Monday, December 21, 2009

"Fire" Book Review

"Fire", by Kristin Cashore, is a fantasy-adventure-romance novel. It takes place in what appears to be medieval times, in a land known as "The Dells". In relation to the previous book of Cashore, "Graceling", "Fire" takes place about 30 or 40 years before Katsa debuts in "Graceling". They have no real connection to each other, though they share the same antagonist, in "Graceling" as a corrupting king and in "Fire" as an evil little child. Like its predecessor, "Fire" has a female protagonist dealing with a self conflicting attribute they were born with.

In "Fire", the Dells are teaming with mutant animals known as monsters. They are basically the same as normal animals, except that they are born with fur and scales and feathers of marvelous colors, such as indigo and scarlet and fuchsia. Humans are often hypnotized by the beauty of the strange animals. Carnivorous monsters are also born with a blood lust of other monsters. Here lives Fire, a human monster. No one can resist her stunning figure, with a head of hair blazing with shades of red, orange, yellow, and some pink. Like all monsters, Fire can control the minds of anyone she wants, simply by thinking. Everyone except Prince Brigan, the brother of the king of the Dells. What started out as a hatred for one another would turn into a friendship and eventually love between Brigan and Fire. However, the kingdom is caught in a three way civil war, and though she may not want to, Fire will end up saving the whole kingdom. Her abilities don't go unnoticed, though as a young Leck (evil king of Monsea on the other side of the mountains that separate the Dells and the Seven Kingdoms where Katsa lives) kidnaps and attempts to control Fire. Fire will have to make some intense choices to escape her captor, who has a Grace similar to hers: the ability to control minds.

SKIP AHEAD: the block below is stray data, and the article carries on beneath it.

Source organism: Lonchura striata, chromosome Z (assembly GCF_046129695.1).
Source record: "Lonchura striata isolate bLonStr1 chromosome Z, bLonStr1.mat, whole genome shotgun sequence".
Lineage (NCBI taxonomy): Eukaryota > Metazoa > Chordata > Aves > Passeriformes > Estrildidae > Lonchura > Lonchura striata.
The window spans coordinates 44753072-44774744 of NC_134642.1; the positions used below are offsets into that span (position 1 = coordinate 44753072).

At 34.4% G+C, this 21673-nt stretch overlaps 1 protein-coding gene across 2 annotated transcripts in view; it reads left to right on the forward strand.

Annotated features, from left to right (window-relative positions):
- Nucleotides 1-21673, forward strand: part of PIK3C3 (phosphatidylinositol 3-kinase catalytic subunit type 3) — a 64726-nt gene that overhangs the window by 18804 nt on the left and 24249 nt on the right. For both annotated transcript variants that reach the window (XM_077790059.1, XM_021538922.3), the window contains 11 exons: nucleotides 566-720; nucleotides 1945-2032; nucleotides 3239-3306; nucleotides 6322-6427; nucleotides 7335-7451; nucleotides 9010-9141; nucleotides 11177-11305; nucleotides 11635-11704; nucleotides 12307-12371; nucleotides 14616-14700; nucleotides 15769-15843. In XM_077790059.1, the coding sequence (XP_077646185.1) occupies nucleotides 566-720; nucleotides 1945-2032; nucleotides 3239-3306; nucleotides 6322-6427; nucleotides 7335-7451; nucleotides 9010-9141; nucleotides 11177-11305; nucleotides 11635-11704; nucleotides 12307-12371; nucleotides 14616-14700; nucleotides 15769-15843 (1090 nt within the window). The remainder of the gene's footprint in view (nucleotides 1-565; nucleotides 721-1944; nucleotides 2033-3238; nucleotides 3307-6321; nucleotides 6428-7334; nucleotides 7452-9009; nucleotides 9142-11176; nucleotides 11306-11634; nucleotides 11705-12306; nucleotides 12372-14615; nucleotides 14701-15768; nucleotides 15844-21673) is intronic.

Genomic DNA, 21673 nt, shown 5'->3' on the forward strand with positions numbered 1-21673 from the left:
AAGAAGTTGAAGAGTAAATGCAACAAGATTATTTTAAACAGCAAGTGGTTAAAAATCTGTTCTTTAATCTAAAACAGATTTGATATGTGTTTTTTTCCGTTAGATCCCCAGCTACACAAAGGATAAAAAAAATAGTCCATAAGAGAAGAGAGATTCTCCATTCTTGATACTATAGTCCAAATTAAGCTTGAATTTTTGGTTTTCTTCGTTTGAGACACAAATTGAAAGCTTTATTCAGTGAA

I thought "Fire" was an excellent read. Cashore writes descriptively about the settings, emotions, thoughts and dialogue throughout both books I have read by her. The lingering thought of "what's gonna happen next" kept me sad and needy every time I set down the advance copy I was fortunate to read. Not quite as feminine as Sarah Dessen's works and not quite as complicated as Stephen King's works, "Fire" is a great stimulating balance of human error, human love, and inhuman abilities.